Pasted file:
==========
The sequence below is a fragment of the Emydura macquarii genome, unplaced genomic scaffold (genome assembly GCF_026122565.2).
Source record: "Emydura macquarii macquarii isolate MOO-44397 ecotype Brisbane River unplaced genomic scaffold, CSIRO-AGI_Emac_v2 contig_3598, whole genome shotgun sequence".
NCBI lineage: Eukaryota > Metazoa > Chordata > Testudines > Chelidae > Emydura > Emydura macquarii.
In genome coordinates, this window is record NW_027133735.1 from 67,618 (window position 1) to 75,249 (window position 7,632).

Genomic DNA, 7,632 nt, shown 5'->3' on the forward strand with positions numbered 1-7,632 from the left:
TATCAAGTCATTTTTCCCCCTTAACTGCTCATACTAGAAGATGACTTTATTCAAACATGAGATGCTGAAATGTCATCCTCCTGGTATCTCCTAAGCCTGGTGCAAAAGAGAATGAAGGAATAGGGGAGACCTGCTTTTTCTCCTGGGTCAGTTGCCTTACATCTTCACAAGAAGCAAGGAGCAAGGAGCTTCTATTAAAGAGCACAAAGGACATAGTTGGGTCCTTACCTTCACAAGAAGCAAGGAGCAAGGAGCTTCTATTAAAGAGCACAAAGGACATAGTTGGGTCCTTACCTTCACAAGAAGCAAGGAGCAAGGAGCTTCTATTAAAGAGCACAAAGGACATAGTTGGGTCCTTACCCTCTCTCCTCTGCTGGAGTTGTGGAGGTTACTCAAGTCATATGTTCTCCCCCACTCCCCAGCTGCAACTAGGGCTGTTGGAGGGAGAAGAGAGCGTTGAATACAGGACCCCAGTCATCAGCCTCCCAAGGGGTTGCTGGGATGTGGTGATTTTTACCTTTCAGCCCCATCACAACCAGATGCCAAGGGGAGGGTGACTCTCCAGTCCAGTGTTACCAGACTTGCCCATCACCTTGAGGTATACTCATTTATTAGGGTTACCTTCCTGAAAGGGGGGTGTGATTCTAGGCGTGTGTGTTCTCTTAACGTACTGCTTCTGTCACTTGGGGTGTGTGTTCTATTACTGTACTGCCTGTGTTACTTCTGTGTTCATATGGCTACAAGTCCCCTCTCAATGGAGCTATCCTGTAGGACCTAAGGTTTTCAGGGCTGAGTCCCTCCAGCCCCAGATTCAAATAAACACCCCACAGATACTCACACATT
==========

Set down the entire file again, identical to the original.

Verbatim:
The sequence below is a fragment of the Emydura macquarii genome, unplaced genomic scaffold (genome assembly GCF_026122565.2).
Source record: "Emydura macquarii macquarii isolate MOO-44397 ecotype Brisbane River unplaced genomic scaffold, CSIRO-AGI_Emac_v2 contig_3598, whole genome shotgun sequence".
NCBI lineage: Eukaryota > Metazoa > Chordata > Testudines > Chelidae > Emydura > Emydura macquarii.
In genome coordinates, this window is record NW_027133735.1 from 67,618 (window position 1) to 75,249 (window position 7,632).

Genomic DNA, 7,632 nt, shown 5'->3' on the forward strand with positions numbered 1-7,632 from the left:
TATCAAGTCATTTTTCCCCCTTAACTGCTCATACTAGAAGATGACTTTATTCAAACATGAGATGCTGAAATGTCATCCTCCTGGTATCTCCTAAGCCTGGTGCAAAAGAGAATGAAGGAATAGGGGAGACCTGCTTTTTCTCCTGGGTCAGTTGCCTTACATCTTCACAAGAAGCAAGGAGCAAGGAGCTTCTATTAAAGAGCACAAAGGACATAGTTGGGTCCTTACCTTCACAAGAAGCAAGGAGCAAGGAGCTTCTATTAAAGAGCACAAAGGACATAGTTGGGTCCTTACCTTCACAAGAAGCAAGGAGCAAGGAGCTTCTATTAAAGAGCACAAAGGACATAGTTGGGTCCTTACCCTCTCTCCTCTGCTGGAGTTGTGGAGGTTACTCAAGTCATATGTTCTCCCCCACTCCCCAGCTGCAACTAGGGCTGTTGGAGGGAGAAGAGAGCGTTGAATACAGGACCCCAGTCATCAGCCTCCCAAGGGGTTGCTGGGATGTGGTGATTTTTACCTTTCAGCCCCATCACAACCAGATGCCAAGGGGAGGGTGACTCTCCAGTCCAGTGTTACCAGACTTGCCCATCACCTTGAGGTATACTCATTTATTAGGGTTACCTTCCTGAAAGGGGGGTGTGATTCTAGGCGTGTGTGTTCTCTTAACGTACTGCTTCTGTCACTTGGGGTGTGTGTTCTATTACTGTACTGCCTGTGTTACTTCTGTGTTCATATGGCTACAAGTCCCCTCTCAATGGAGCTATCCTGTAGGACCTAAGGTTTTCAGGGCTGAGTCCCTCCAGCCCCAGATTCAAATAAACACCCCACAGATACTCACACATT